By Brooke Blower
Thanks to Woody Allen’s film Midnight in Paris and David McCullough’s book The Greater Journey, summer crowds are again satisfying their appetite for that guilty pleasure: the Americans-in-Paris romp. Such celebrations of the adventures of Americans in the City of Lights are certainly fun. But they evoke a version of the city that’s rooted as much in fantasy as fact. Like many guilty pleasures, they actually tell us a lot more about who we are, and about our yearning for an elusive American innocence, than they do about the gritty realities of the French capital.
In his chronicle of artists and apprentices who journeyed to France during the 19th century, McCullough gives us his trademark vignettes, so richly descriptive that you can feel the tight clothing and smell the candles going out. The Americans are well-meaning and hard-working. In turn, Paris is obliging, with picturesque rather than menacing poverty, and where, the author tell us, no drunks stagger through the streets.
With Allen we also get postcard Paris and a parade of illustrious expatriates ripped from history as we follow Owen Wilson’s character on his fantastical journey back to the 1920s. The film’s opening montage sets the tone: shots of Fouquet’s café on the Champs Elysées; the wind-milled Moulin Rouge; squares magically empty of traffic jams; and alleys mercifully free of noise, drug deals, or urine. While Wilson plays the incredulous but enthusiastic initiate, the French serve as scene shifters and helpful guides.
Allen and McCullough may look to different golden ages, but both essentially give us old-timey Paris with mirrored brasseries, obligatory homages to the Eiffel Tower, mustaches, and just a dash of prostitution so things don’t seem too sanitized. It’s the same airbrushed city that wowed moviegoers in An American in Paris and Funny Face. It’s the same depoliticized place that armchair time travelers look for when they pick up Ernest Hemingway’s A Moveable Feast. Here, Americans are bystanders to war and civil unrest, and, in peacetime, the only bad guys around are Englishmen, snooty waiters, or maybe a few fussy bureaucrats.
In this mythical Paris, no one rolls their eyes at your American accent or asks you to defend U.S. foreign policy. No one rubs up against you in line. No one gets arrested. Can’t you see the lights dancing on the Seine? Can’t you hear the accordions? Americans eat this stuff up — but not simply because Allen and McCullough do it so well.
Such a romanticized Paris provides the perfect backdrop for depicting Americans abroad as wide-eyed newcomers exploring foreign lands with only the best intentions, as reluctant heroes who never intended to throw their weight around. The Americans-in-Paris romp allows us to imagine ourselves out in the world, but removed from political quagmires, the burdens of world leadership, anti-American blowback, and other problems, which have, in fact, long plagued tourists and policy-makers alike. Going to Paris was imagined as novel and chic by those coming from a nation with few French immigrants. It wasn’t like a homecoming, which is how many experienced London, Berlin, or Rome. But at the same time, it didn’t seem too threatening. It promised to be only delightfully exotic.
In truth, Paris back then, like today, teemed with conflicts that Americans never fully escaped. In addition to its revolutions and failed insurrections, the city attracted anarchist assassins, angry exiles, and anti-Semites who waged their battles in the streets (not to mention plenty of unruly absinthe drinkers). While Mary Cassatt and John Singer Sargent painted their portraits, distrustful national leaders and a far-right municipal council ruled the capital with an iron fist.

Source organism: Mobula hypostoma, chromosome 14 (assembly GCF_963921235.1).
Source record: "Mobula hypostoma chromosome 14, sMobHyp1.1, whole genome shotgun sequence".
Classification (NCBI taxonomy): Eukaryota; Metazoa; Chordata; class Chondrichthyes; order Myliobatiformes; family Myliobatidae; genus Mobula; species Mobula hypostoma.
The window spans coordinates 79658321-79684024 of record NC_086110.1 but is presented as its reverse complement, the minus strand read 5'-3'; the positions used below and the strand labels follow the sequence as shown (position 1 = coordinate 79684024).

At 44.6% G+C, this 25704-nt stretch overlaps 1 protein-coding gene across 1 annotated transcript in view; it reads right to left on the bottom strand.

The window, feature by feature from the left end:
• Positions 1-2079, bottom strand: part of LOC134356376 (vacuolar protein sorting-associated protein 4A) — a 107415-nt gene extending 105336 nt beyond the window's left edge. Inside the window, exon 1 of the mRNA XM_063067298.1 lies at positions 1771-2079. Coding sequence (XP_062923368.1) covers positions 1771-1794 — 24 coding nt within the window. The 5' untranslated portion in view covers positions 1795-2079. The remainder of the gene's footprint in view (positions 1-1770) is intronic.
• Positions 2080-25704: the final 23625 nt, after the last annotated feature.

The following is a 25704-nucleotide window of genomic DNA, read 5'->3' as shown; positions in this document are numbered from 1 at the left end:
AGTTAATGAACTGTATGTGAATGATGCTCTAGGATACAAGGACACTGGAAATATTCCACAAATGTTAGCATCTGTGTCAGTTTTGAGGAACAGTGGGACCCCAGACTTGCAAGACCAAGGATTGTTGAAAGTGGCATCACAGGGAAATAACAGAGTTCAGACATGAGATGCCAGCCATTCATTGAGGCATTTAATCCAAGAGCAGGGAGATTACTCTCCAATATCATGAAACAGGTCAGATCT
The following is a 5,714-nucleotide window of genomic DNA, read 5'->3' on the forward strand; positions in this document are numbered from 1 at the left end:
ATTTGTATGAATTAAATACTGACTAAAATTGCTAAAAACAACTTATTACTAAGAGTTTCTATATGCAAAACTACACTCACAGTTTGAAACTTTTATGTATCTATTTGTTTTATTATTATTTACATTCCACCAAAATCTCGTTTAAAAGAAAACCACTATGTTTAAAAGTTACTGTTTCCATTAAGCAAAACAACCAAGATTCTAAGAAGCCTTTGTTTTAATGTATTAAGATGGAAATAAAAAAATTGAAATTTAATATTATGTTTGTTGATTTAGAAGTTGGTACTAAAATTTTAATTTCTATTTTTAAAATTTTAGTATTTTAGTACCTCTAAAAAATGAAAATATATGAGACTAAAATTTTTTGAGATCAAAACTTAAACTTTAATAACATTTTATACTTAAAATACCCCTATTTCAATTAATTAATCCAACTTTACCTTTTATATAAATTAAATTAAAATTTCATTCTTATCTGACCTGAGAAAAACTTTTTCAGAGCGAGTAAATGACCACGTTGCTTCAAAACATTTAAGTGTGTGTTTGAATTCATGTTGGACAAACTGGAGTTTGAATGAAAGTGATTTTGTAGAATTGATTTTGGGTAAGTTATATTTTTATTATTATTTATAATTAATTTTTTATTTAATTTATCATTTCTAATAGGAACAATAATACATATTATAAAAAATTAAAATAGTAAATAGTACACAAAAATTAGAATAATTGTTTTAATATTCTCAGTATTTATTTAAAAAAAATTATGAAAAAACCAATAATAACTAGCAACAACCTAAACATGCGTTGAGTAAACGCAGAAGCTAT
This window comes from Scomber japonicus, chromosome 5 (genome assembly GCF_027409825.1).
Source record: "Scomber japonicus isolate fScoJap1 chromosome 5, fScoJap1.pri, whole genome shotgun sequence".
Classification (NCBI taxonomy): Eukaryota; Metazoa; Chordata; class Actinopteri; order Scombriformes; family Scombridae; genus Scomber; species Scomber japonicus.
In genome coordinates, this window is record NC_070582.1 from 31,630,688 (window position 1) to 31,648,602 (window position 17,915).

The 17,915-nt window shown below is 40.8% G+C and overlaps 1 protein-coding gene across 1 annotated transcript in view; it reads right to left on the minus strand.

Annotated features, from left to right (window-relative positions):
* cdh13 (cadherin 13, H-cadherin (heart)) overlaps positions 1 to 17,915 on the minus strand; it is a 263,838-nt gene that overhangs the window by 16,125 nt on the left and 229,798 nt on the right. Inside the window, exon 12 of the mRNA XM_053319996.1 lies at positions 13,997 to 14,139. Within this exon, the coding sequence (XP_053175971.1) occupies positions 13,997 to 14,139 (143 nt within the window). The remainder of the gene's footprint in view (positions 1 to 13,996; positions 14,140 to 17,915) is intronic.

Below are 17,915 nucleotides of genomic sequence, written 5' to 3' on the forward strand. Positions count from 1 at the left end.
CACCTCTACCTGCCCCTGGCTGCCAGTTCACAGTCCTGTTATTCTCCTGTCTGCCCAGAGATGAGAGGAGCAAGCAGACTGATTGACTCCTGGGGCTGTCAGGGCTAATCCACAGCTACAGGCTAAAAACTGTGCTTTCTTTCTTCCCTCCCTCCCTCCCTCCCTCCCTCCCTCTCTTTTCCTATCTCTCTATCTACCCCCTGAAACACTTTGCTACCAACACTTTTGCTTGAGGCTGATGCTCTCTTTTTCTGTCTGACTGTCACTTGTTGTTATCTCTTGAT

By the 1920s, Paris had become one of the most polarized places in the world. Communists built up their strength in the city’s infamous suburban “red belt,” while its center was ruled by a police prefect, Jean Chiappe, whom the American press rightly called France’s “best bet” for fascism.
We always focus on the artists and intellectuals. But other Americans came, too, among them vanquished Confederates pining for the age of slavery, materialistic strivers determined to buy culture, and conmen looking to scam their countrymen. By the mid-1920s, 40,000 Americans lived in Paris, and a quarter million or more arrived each tourist season.
In 1926, right-wing protesters, enraged about the bullying power of the dollar and Americans’ refusal to forgive French war debts, ruffled some tourists on the boulevards and forcibly removed others from buses. Parisians grumbled about the spread of English. The following year, left-wing activists sought retribution for the execution of Sacco and Vanzetti in Massachusetts, descending on visitors’ favorite hotspots. The façades of Fouquet’s and the Moulin Rouge, which so enchanted Woody Allen, were destroyed in scuffles between Sacco-Vanzetti rioters and American patrons. Disdaining the capital’s cosmopolitan nightlife, the police prefect raided famous American nightclubs in Montmartre.
But perhaps it’s not the task of popular history to dwell on the confounding state of Franco-American relations but rather to fill that place in the heart that wants to be warmed, to tell stories that make people feel good about who they are. We might regard tales about Americans in Paris as corny and clichéd, or we might relish them for their charm. But whether we criticize those who play to the myths or laud them for delivering la vie en rose, the City of Lights will continue to hold a special place in our culture, because Americans want to believe that they once were and maybe again could be — innocents in the world.
Brooke L. Blower is assistant professor of history at Boston University and the author of Becoming Americans in Paris: Transatlantic Politics and Culture between the World Wars.
This article appears courtesy of the Boston Globe. View more about this book on the